Photo: Eric Gay (AP)

A Texas judge ruled on Monday that the families of victims of the Sutherland Springs church shooting two years ago can sue the gun store that sold the murder weapon—a precedent that could carry broad implications for gun dealers.

On Nov. 5, 2017, Devin Patrick Kelley killed 26 people at the First Baptist Church with a Ruger AR-556 rifle, a semi-automatic military-style rifle that he purchased from Academy Sports+Outdoors, a gun shop in San Antonio. Several families of his victims brought a suit against Academy, arguing the gun shop was liable for selling Kelley the weapon due to a complicated mashup of federal and local laws in Texas and Kelley’s home state of Colorado (more on that later). Academy petitioned to have the lawsuit thrown out, but on Monday, Bexar County District Court Judge Karen Pozza declined to toss the case.

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The lawsuit, which was brought by Chris Ward, who lost his wife and two children in the shooting, focuses specifically on Academy’s decision to sell Kelley a 30-round high-capacity magazine for the Ruger AR. Thirty-round magazines are legal in Texas but not in Colorado. Academy is arguing that it’s protected by the Protection of Lawful Commerce in Arms Act, which stops victims from suing gun manufacturers and dealers unless they were negligent or broke federal or state laws; Ward and his lawyers argue that Academy shouldn’t have sold Ward the gun and high-cap mag when he bought it with a Colorado ID. Roseanne Solis and Joaquin Ramirez, a husband and wife who were both wounded in the attack but survived, filed a separate lawsuit on similar grounds.

The Dallas Morning News, which has been covering all of the Sutherland Springs court proceedings in detail, reported on Monday’s hearing:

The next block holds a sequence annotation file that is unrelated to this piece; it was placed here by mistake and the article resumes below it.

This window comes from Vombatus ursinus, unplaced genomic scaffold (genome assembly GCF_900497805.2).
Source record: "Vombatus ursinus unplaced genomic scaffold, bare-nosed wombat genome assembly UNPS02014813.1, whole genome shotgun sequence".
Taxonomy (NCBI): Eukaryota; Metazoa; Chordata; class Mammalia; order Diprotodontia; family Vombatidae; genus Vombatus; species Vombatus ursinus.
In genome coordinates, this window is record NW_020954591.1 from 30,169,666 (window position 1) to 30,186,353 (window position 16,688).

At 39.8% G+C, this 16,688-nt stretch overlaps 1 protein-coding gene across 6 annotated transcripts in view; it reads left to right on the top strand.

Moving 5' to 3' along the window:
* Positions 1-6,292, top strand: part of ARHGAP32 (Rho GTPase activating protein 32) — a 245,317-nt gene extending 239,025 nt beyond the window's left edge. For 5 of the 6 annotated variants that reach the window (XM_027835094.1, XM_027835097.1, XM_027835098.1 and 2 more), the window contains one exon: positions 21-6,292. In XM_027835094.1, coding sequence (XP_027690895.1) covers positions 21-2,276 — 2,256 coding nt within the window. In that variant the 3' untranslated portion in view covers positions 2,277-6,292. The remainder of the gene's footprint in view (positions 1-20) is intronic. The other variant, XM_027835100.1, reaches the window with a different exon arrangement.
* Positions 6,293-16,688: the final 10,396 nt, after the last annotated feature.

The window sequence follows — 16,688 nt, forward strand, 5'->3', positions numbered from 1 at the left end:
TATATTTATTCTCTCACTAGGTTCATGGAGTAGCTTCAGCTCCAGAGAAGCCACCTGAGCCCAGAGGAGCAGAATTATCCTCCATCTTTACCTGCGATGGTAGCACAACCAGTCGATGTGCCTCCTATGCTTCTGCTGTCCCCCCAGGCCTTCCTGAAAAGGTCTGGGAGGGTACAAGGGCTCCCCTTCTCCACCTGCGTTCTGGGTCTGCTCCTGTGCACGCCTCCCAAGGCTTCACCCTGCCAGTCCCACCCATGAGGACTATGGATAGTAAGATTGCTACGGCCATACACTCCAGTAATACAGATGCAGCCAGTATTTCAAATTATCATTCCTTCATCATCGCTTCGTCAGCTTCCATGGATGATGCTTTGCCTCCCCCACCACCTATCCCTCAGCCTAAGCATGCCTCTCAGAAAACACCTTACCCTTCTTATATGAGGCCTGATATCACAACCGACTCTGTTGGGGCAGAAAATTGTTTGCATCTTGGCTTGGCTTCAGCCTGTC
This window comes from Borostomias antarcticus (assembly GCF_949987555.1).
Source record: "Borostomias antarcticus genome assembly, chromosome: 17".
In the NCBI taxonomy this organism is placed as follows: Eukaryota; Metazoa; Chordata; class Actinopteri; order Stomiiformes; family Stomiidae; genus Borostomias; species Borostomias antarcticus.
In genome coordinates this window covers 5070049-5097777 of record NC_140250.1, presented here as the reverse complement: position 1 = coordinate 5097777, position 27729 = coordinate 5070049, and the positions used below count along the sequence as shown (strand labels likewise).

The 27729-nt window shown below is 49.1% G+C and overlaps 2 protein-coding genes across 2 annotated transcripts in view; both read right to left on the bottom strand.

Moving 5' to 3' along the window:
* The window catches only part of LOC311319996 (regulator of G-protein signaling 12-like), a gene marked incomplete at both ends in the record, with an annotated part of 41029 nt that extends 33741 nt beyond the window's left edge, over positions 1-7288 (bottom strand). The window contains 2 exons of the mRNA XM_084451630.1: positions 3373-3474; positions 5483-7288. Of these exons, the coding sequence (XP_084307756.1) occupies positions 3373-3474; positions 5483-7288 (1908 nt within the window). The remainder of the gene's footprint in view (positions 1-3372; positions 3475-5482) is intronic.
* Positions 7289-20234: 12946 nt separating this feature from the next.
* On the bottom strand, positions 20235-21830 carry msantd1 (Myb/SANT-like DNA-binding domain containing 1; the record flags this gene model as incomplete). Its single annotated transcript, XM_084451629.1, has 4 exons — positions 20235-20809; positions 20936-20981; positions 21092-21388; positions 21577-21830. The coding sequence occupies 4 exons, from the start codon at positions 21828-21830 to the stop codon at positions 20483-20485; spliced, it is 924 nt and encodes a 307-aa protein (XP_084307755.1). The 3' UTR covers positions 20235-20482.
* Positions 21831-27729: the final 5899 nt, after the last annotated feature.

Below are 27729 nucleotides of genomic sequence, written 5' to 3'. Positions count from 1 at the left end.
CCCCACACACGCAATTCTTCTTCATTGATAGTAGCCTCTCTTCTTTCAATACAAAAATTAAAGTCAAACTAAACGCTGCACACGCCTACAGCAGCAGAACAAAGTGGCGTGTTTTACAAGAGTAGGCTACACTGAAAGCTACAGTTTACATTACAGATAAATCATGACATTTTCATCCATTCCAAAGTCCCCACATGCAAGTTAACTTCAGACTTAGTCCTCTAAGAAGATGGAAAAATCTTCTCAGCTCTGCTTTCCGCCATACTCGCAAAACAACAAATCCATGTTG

“Academy is the gatekeeper to protect people from buying guns who shouldn’t have them,” attorney Jason Webster said. “When you have a guy who’s 850 miles from his home and paying cash ... that kind of raises some flags.”

[...]

In one hand, Webster clutched an AR-556. In the other, a magazine. One doesn’t work without the other, he said, so arguing that “magazine” and “gun” are two different things is like arguing a car isn’t a car without its wheels.

“If Academy were to have followed the law, that gun would not have been in his hands,” Webster said. “If anybody deserves their day in court, it’s these families here.”

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The case hinges on whether or not a magazine is considered part of a gun (hence Webster’s tire analogy). The technical nature of the case is undoubtedly going to make gun rights activists furious—there’s an easy argument to make in Academy’s favor because it sold a magazine that was legal in Texas. But what’s important about the case, to me, is the precedent it would set for weapons dealers. They have to be flawless about this stuff: If someone tries to buy a gun with a Colorado ID, look up the Colorado gun laws. This isn’t someone nipping across county lines to get a six pack in a wet county, it’s buying a device that gives someone the ability to kill dozens of people in the blink of an eye.

Outside of the magazine laws, the series of events that armed Kelley with a killing machine show an institutional failure at nearly every level.

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As the San Antonio Current reported back in December:

The firearm record form is not the only controversy related to Kelley’s gun ownership. Kelley was convicted of domestic abuse while in the United States Air Force, and should not have been allowed to purchase a firearm. But the Air Force admitted it had failed to enter Kelley’s criminal charge into a federal criminal database for background checks on gun purchases. 

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Another family is suing the Air Force for this mistake. Good. Sue everyone involved, at every step of the way. The hope, going forward, is that these cases establish a precedent that ensures the specific set of loopholes and mistakes that armed Kelley don’t happen again. Will this completely end the scourge of mass shootings in America? No. But if we put the fear of God and significant legal action in gun dealers and make them reckon with the consequences of their wares, the country will be better off.